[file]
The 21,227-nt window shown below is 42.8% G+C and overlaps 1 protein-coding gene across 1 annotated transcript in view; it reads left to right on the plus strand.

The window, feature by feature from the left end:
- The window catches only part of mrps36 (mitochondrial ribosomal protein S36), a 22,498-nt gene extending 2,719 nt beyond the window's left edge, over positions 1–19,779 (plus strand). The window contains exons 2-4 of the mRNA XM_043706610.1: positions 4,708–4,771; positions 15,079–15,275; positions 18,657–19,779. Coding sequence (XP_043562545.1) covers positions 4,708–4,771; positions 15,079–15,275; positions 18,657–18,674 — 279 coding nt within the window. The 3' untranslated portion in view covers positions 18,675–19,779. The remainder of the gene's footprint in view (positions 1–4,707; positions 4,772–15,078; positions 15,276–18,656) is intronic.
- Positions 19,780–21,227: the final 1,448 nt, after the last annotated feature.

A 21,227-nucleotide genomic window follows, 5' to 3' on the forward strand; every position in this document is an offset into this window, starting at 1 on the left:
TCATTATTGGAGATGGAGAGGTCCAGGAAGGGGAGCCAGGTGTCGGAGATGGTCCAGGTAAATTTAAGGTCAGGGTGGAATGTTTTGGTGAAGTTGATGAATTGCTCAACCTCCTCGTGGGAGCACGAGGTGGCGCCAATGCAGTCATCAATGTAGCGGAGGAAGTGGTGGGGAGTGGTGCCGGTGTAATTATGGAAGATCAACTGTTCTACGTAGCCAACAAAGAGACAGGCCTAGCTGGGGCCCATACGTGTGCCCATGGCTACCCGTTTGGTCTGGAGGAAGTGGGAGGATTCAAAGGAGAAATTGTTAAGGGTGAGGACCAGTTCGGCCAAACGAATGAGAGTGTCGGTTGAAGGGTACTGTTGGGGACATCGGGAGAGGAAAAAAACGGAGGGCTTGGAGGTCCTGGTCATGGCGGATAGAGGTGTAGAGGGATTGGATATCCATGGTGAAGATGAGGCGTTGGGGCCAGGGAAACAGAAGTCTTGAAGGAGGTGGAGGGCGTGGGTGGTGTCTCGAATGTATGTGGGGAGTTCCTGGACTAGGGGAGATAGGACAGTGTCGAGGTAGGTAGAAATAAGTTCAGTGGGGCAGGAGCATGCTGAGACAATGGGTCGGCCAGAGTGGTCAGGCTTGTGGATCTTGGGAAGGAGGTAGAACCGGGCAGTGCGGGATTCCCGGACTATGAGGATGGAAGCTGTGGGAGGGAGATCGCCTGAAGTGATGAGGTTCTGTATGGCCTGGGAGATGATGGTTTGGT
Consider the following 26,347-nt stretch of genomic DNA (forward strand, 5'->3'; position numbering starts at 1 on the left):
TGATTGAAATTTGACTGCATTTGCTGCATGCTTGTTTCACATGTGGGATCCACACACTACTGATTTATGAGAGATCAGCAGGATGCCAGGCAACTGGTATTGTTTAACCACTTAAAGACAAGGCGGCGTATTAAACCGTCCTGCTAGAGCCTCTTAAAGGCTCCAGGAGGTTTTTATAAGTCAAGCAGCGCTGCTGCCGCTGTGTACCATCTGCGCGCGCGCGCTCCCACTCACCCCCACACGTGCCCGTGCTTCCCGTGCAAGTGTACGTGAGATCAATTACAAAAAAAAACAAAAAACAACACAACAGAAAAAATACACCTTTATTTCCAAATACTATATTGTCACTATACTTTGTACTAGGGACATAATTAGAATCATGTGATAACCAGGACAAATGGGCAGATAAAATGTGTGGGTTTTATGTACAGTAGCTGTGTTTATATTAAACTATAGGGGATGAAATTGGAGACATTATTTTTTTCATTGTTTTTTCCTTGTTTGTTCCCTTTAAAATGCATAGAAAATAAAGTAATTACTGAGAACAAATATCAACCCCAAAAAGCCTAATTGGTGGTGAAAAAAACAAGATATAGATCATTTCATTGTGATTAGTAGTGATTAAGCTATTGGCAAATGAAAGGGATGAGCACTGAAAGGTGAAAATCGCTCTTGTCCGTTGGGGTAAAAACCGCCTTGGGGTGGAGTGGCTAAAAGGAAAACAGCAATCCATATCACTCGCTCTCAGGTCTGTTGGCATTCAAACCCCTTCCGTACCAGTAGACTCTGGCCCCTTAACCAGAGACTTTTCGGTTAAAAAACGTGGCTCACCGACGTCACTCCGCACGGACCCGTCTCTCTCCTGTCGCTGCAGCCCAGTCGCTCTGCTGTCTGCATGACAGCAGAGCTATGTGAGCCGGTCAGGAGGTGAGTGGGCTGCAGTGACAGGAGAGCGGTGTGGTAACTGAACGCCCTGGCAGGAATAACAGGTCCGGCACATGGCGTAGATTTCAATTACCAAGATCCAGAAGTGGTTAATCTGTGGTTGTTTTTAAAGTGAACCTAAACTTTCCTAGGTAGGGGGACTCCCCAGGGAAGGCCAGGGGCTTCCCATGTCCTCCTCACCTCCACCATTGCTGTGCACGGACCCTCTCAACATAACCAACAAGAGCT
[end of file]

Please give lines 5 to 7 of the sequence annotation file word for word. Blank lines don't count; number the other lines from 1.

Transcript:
A 21,227-nucleotide genomic window follows, 5' to 3' on the forward strand; every position in this document is an offset into this window, starting at 1 on the left:
TCATTATTGGAGATGGAGAGGTCCAGGAAGGGGAGCCAGGTGTCGGAGATGGTCCAGGTAAATTTAAGGTCAGGGTGGAATGTTTTGGTGAAGTTGATGAATTGCTCAACCTCCTCGTGGGAGCACGAGGTGGCGCCAATGCAGTCATCAATGTAGCGGAGGAAGTGGTGGGGAGTGGTGCCGGTGTAATTATGGAAGATCAACTGTTCTACGTAGCCAACAAAGAGACAGGCCTAGCTGGGGCCCATACGTGTGCCCATGGCTACCCGTTTGGTCTGGAGGAAGTGGGAGGATTCAAAGGAGAAATTGTTAAGGGTGAGGACCAGTTCGGCCAAACGAATGAGAGTGTCGGTTGAAGGGTACTGTTGGGGACATCGGGAGAGGAAAAAAACGGAGGGCTTGGAGGTCCTGGTCATGGCGGATAGAGGTGTAGAGGGATTGGATATCCATGGTGAAGATGAGGCGTTGGGGCCAGGGAAACAGAAGTCTTGAAGGAGGTGGAGGGCGTGGGTGGTGTCTCGAATGTATGTGGGGAGTTCCTGGACTAGGGGAGATAGGACAGTGTCGAGGTAGGTAGAAATAAGTTCAGTGGGGCAGGAGCATGCTGAGACAATGGGTCGGCCAGAGTGGTCAGGCTTGTGGATCTTGGGAAGGAGGTAGAACCGGGCAGTGCGGGATTCCCGGACTATGAGGATGGAAGCTGTGGGAGGGAGATCGCCTGAAGTGATGAGGTTCTGTATGGCCTGGGAGATGATGGTTTGGT
Consider the following 26,347-nt stretch of genomic DNA (forward strand, 5'->3'; position numbering starts at 1 on the left):